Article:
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1 Surprising Number From Walmart's First-Quarter Results

By Adam Levy – Updated May 21, 2020 at 3:17PM

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Walmart had a great quarter despite lots of COVID-19-related expenses.

Walmart (WMT -0.64%) was sure to have a blowout first quarter this year, as it's kept its doors open throughout the coronavirus pandemic. Sales jumped 8.6% year over year due to consumers stocking up on groceries and everything else available at its stores. Shoppers flocked online as well; digital sales improved 74% last quarter.

But that was expected.

What was surprising was Walmart's operating expenses as a percentage of revenue fell significantly. Operating expenses accounted for just 20.3% of Walmart's revenue last quarter, versus 20.9% a year ago. That's despite hiring over 235,000 new employees, increasing wages and bonuses, and various efforts to reduce the spread of COVID-19 for both employees and customers.

Both Target (TGT -1.10%) and Amazon (AMZN -1.39%) have seen similar spikes in hiring and operating expenses related to the pandemic, but it's had a much more noticeable impact on their operating margin. Target's operating leverage improved only slightly, with selling, general, and administrative (SG&A) expenses as a percentage of revenue falling nearly 10 basis points despite sales growing even faster than they did at Walmart. Amazon's operating expenses climbed to 36% of revenue from 35.8% last year, and it expects profits to fall to $0 next quarter as it invests heavily in COVID-19-related areas.

So, how is Walmart able to produce such strong operating leverage while its peers aren't exactly translating higher sales into higher profits?

A person browsing on a laptop.

Image source: Walmart.

Reducing the drag of e-commerce

E-commerce was one of the biggest factors driving sales for Walmart. Digital sales increased 74% for the company, led by grocery pickup and delivery.

Importantly, Walmart noted "lower losses in Walmart U.S. eCommerce compared to Q1 FY20" in its press release. Walmart's e-commerce operations have been dragging down profits for years as the company has rapidly expanded its marketplace and online grocery operations. The company reportedly lost $1 billion on the operation last year.

Those investments are starting to pay off. Walmart has been the biggest beneficiary in the shift to online grocery purchasing. It's also driving more traffic to, positioning its higher-margin marketplace business to become a bigger source of revenue.

Reducing the losses in the online business likely had a significant impact on Walmart's overall operating margin. And there's still lots of room for improvement given coronavirus is accelerating trends that benefit Walmart.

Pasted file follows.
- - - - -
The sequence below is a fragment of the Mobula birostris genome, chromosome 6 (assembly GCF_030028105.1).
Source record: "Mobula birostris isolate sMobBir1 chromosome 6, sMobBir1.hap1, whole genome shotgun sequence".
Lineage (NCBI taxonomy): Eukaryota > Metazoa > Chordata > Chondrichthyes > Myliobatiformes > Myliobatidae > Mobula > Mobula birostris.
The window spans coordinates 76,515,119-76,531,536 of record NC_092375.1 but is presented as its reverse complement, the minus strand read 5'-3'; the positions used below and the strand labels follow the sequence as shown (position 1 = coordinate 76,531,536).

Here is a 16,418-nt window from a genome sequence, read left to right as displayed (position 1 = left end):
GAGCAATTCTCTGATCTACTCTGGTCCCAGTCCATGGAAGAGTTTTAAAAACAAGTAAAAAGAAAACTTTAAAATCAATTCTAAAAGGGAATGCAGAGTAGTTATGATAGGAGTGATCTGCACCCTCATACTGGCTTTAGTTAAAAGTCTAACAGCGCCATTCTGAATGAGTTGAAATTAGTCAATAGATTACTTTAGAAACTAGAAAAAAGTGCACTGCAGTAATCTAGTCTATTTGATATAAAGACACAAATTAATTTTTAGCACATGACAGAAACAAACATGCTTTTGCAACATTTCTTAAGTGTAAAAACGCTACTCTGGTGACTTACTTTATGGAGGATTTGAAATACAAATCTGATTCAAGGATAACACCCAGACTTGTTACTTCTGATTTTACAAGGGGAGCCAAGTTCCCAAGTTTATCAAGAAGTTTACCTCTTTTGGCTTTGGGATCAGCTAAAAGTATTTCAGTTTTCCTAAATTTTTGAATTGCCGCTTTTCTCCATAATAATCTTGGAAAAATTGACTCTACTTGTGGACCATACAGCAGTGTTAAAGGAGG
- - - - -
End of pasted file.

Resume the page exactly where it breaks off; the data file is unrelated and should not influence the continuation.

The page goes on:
Watch for the trend to continue

As more shopping moves to, particularly grocery shopping, several underlying trends ought to continue, helping to maximize Walmart's operating efficiency. 

First, fully scheduled store pickup times means employees can be more efficient at Walmart's grocery pickup locations. Second, online ordering may encourage larger average basket sizes due to the minimum order threshold. Walmart saw its average ticket size increase 16.5% last quarter versus just 12.5% for Target. Larger baskets and lower traffic means more efficient operations.

Additionally, the growth of its e-commerce business could enable it to increase the efficiency of its warehouses. That could reduce fulfillment expenses or enable Walmart to expand its NextDay product selection to drive incremental sales and better compete with Amazon Prime.

Walmart has also become more vigilant in cutting its losses. It's shuttering after shifting most of its staff to That follows efforts to divest ancillary e-commerce brands.

The coronavirus pandemic is accelerating retail trends that should help Walmart improve its profitability as it scales its e-commerce operations. While improving e-commerce operations certainly isn't the only factor that helped boost Walmart's operating efficiency last quarter, it's the most likely to see a continued positive trend for the business as in-store shopping habits and facilities eventually go back to normal.

John Mackey, CEO of Whole Foods Market, an Amazon subsidiary, is a member of The Motley Fool's board of directors. Adam Levy owns shares of Amazon. The Motley Fool owns shares of and recommends Amazon and recommends the following options: short January 2022 $1940 calls on Amazon and long January 2022 $1920 calls on Amazon. The Motley Fool has a disclosure policy.

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